Pressure in relation to diving and aviation
It should be clear from the previous paragraph that for every 10.3 m (approx. 10 m in sea-water) a diver descends the pressure on his body increases by one atmosphere. The aqualung diving-suit incorporates a rubber helmet fitted with a circular window and supplied with air from compressed-air cylinders carried on the wearer’s back. Using this apparatus, experienced divers can descend for very short periods to a maximum depth of about 60 m, where the total pressure is seven atmospheres. At depths in the neighbourhood of 45 m they can work for periods of about 15 minutes. It is dangerous to stay longer at these depths, since, as a result of the high pressure, an excess of nitrogen dissolves in the blood, and on return to the surface nitrogen bubbles form in the blood in the same way that bubbles form in a bottle of soda water when the cap is removed. Such a-condition causes severe pain or even death. and in cases of emergency the diver is immediately placed in a decompression chamber. This is a steel tank full of compressed air and, by slowly reducing the pressure over a long period, the nitrogen becomes gradually eliminated from the blood without forming bubbles.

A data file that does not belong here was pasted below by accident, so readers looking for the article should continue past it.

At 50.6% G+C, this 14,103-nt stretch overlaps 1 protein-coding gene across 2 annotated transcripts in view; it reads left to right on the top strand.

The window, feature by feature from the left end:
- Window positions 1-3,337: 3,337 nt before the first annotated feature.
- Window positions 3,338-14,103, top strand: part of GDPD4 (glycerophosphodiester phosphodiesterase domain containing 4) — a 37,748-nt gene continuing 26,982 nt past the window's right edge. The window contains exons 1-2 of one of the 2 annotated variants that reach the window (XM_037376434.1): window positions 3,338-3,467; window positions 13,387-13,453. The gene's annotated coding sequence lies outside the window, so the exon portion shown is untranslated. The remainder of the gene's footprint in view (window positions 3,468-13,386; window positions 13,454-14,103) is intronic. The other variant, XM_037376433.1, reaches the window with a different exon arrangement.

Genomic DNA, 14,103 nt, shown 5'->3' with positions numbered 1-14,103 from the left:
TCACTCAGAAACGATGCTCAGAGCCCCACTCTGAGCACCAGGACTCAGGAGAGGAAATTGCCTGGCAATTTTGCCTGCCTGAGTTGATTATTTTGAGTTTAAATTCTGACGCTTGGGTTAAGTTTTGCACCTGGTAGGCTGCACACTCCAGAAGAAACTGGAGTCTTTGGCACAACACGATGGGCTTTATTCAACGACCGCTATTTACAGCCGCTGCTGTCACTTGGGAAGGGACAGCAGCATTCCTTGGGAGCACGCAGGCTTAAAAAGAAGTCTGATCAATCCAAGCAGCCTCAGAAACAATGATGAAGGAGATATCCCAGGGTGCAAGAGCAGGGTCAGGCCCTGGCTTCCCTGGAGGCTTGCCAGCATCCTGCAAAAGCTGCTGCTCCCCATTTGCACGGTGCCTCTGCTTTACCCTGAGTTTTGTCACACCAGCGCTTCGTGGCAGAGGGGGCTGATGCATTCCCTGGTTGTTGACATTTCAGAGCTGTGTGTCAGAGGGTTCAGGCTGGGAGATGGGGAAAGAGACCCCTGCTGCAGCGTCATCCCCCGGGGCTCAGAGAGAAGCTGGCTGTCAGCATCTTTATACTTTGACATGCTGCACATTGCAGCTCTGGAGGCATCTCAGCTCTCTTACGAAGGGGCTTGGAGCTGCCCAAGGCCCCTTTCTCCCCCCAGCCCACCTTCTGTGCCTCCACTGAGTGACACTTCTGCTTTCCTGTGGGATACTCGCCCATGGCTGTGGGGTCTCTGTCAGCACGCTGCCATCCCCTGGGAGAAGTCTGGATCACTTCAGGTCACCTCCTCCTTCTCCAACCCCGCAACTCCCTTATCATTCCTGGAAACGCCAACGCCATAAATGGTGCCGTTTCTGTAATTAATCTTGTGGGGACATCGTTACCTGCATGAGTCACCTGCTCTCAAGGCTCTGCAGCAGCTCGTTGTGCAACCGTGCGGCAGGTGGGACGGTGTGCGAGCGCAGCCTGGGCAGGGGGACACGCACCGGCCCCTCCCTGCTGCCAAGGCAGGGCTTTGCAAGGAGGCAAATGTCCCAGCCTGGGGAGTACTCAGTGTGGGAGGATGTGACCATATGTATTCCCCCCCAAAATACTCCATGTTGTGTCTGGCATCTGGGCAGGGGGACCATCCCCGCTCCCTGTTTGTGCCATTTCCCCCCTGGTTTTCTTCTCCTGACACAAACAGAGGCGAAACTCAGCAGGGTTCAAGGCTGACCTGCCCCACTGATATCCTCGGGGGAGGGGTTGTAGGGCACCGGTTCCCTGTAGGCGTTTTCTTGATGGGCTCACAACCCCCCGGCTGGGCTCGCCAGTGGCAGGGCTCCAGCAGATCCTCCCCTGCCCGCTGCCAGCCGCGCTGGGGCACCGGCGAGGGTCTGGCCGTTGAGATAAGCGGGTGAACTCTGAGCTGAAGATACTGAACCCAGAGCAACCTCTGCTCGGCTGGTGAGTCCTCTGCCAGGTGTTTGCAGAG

The danger to health from the painful diver’s bends, as this condition is called, is greatly reduced if a mixture of 8 per cent oxygen and 92 per cent helium is used in the gas cylinders. An American diving team claim to have achieved, in 1981, a safe working depth of 686 metres using Trim ix, a mixture of oxygen, nitrogen, and helium.
In contrast with the problems encountered by the diver, the crew and passengers in aircraft flying at high altitude would experience difficulty in breathing and consequent danger owing to the low atmospheric pressure. The problem is overcome by “pressurizing” the aircraft. All openings are sealed, and a normal atmospheric pressure is maintained inside by the use of air pumps.